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Red Sox Notebook

Buchholz took right steps

David Ortiz gets a hand after he slugged a two-run home run in the second inning to give the Red Sox a brief 2-1 lead. David Ortiz gets a hand after he slugged a two-run home run in the second inning to give the Red Sox a brief 2-1 lead. (Lm Otero/Associated Press)
By Peter Abraham
Globe Staff / April 3, 2011

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ARLINGTON, Texas — Jason Varitek was behind the plate when Clay Buchholz no-hit the Baltimore Orioles in his second major league start back in 2007. The captain of the Red Sox is not a man who is easily impressed, but he was that night.

But in the back of his mind, Varitek wondered what would happen next. Buchholz was only 23 and Varitek had never seen a pitcher succeed without having to overcome some adversity.

“That’s how it works for us in this game,’’ Varitek said last night before the Sox were hammered by the Rangers, 12-5. “You have to take steps, and sometimes you need to take a few steps back to get where you want to go.’’

Buchholz followed that path, going 9-13 with a 5.36 ERA over the 2008-09 seasons. He spent nearly as much time in the minor leagues as he did the majors.

“He had as much success as somebody could have at the start of their career,’’ Varitek said. “But he had to battle and learn himself. Now we’re seeing what he really is.’’

Buchholz takes the mound for the Red Sox against the Rangers this afternoon not quite a finished product, but much more of a pitcher than he was that night against Baltimore. He is the No. 3 starter in a rotation expected to be one of the best in the majors and is being counted on for 200 innings.

“It wasn’t that long ago in terms of years,’’ Buchholz said. “But it feels like forever.’’

Of all the pitchers Varitek has handled in his long career, Buchholz is high on the list in terms of natural ability.

“His stuff is unbelievable,’’ said Varitek. “He has a plus changeup, a plus curveball, a cutter, a very powerful fastball, and he can sink his fastball. He’s got an extreme amount of ability.’’

But that ability needed to be refined.

“It was about location,’’ said Varitek. “Repeating your location and being around the area you’re trying to go. It doesn’t mean you’re always going to do it. But he’s gotten to where it’s not always a battle for him. He can repeat strikes.’’

Buchholz struck out nine in his no-hitter. Only once in 28 starts did he hit that mark last season (he had 10 April 22 against the Rangers). Varitek counts that as progress.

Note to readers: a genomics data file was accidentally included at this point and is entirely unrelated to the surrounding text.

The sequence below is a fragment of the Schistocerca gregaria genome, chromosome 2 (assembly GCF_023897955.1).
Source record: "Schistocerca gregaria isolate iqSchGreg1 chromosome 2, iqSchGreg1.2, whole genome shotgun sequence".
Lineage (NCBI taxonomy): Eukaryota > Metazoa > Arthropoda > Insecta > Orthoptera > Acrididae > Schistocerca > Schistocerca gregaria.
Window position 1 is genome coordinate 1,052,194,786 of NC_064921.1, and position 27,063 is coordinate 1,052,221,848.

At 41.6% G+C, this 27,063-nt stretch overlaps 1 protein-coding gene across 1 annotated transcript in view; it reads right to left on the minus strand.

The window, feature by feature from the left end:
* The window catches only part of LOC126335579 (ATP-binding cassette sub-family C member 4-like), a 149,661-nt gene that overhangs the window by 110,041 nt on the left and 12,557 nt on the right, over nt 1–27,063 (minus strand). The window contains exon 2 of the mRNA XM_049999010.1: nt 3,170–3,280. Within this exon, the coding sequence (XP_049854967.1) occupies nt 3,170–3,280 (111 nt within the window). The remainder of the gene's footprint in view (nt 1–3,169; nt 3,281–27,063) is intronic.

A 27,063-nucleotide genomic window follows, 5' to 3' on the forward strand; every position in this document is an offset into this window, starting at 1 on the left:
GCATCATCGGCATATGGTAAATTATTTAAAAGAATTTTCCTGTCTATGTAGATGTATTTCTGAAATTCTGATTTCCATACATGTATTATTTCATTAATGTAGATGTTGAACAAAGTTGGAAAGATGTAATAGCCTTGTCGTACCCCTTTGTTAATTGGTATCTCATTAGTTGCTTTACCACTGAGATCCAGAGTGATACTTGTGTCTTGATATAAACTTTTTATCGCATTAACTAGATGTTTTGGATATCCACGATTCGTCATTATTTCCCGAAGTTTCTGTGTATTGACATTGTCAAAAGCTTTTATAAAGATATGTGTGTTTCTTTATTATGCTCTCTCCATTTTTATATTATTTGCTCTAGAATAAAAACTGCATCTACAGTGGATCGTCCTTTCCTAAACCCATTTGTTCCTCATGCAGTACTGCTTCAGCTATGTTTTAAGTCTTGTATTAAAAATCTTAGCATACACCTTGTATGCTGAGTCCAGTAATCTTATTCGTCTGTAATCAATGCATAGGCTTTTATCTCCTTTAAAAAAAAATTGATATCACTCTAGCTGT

“He’s got a great gift,’’ said the catcher. “He can be a power pitcher or be a finesse pitcher.

“As he matures, he can do either or. He can pitch backward or pitch with power. Jon [Lester] is the same kind of pitcher. That allows them to be more efficient.

“Buch has learned the efficiency of pitching, and not everybody learns that. He has really started to understand himself.’’

Buchholz put it together last season, going 17-7 with a 2.33 ERA. He was an All-Star for the first time and finished sixth in Cy Young Award voting. If not for a monthlong stint on the disabled list with a hamstring strain, Buchholz might have won 20 games.

“In terms of confidence, it’s so much different for me,’’ he said. “I realize what I need to do and how to do it. It’s not always perfect but I have a game plan in my head.’’

Buchholz had a good spring training, posting a 3.43 ERA over 21 innings. But some high pitch counts did not allow him to pitch into the fifth inning in any of his starts. As a result, he could be limited to six innings today, although pitching on an extra day of rest will help.

“It depends on how he pitches,’’ said manager Terry Francona. “If he pitches good, that won’t enter into it.’’

Francona will monitor how much effort Buchholz has to put into each inning.

“That’s probably always more important than pitch count,’’ he said.

Shift work Adrian Gonzalez’s steal of second base Friday was only the second of his career. But you could see more of it. When teams shift their defense to the right side against David Ortiz, Francona will look for opportunities to steal. “That’s why we ran — they can’t defend the way they’re situated,’’ he said. “They can play wherever they want. But if they want to swing that far over, they can’t defense the runner.’’ . . . The Sox were 0 for 11 with runners in scoring position and are 4 for 23 in two games . . . The Sox are 6-15 against Texas dating to the start of the 2009 season.

Old-timer’s game When Tim Wakefield pitched in relief Friday, it marked the second Opening Day appearance of his career. His first was April 6, 1993, when he started for the Pirates against the Padres. According to the Elias Sports Bureau, his 18-year layoff between Opening Day outings is the longest for any pitcher since 1900 . . . Wakefield, at 44, was one of three pitchers 40 or older who pitched Friday in Texas. The Rangers used relievers Arthur Rhodes (41) and Darren Oliver (40). It was the first time since Sept. 13, 2007, that a game included three pitchers that old. The Dodgers played the Padres that day, with David Wells (44) facing Greg Maddux (41), and Doug Brocail (40) coming in out of the bullpen for the Padres.

Place released Jason Place, the Red Sox’ first-round pick in the 2006 draft, was released out of minor league camp. Place came out of Wren High in Piedmont, S.C., with lofty expectations and received a $1.3 million bonus. But over five seasons with the Sox, he hit .234 and never got above Double A Portland . . . Since 1919, Gonzalez is the only player to collect at least two hits, drive in three runs, and steal a base in his Red Sox debut on Opening Day . . . The start of last night’s game was pushed back 10 minutes for the Rangers to receive their AL championship rings.

Peter Abraham can be reached at pabraham@globe.com. Follow him on Twitter @peteabe.

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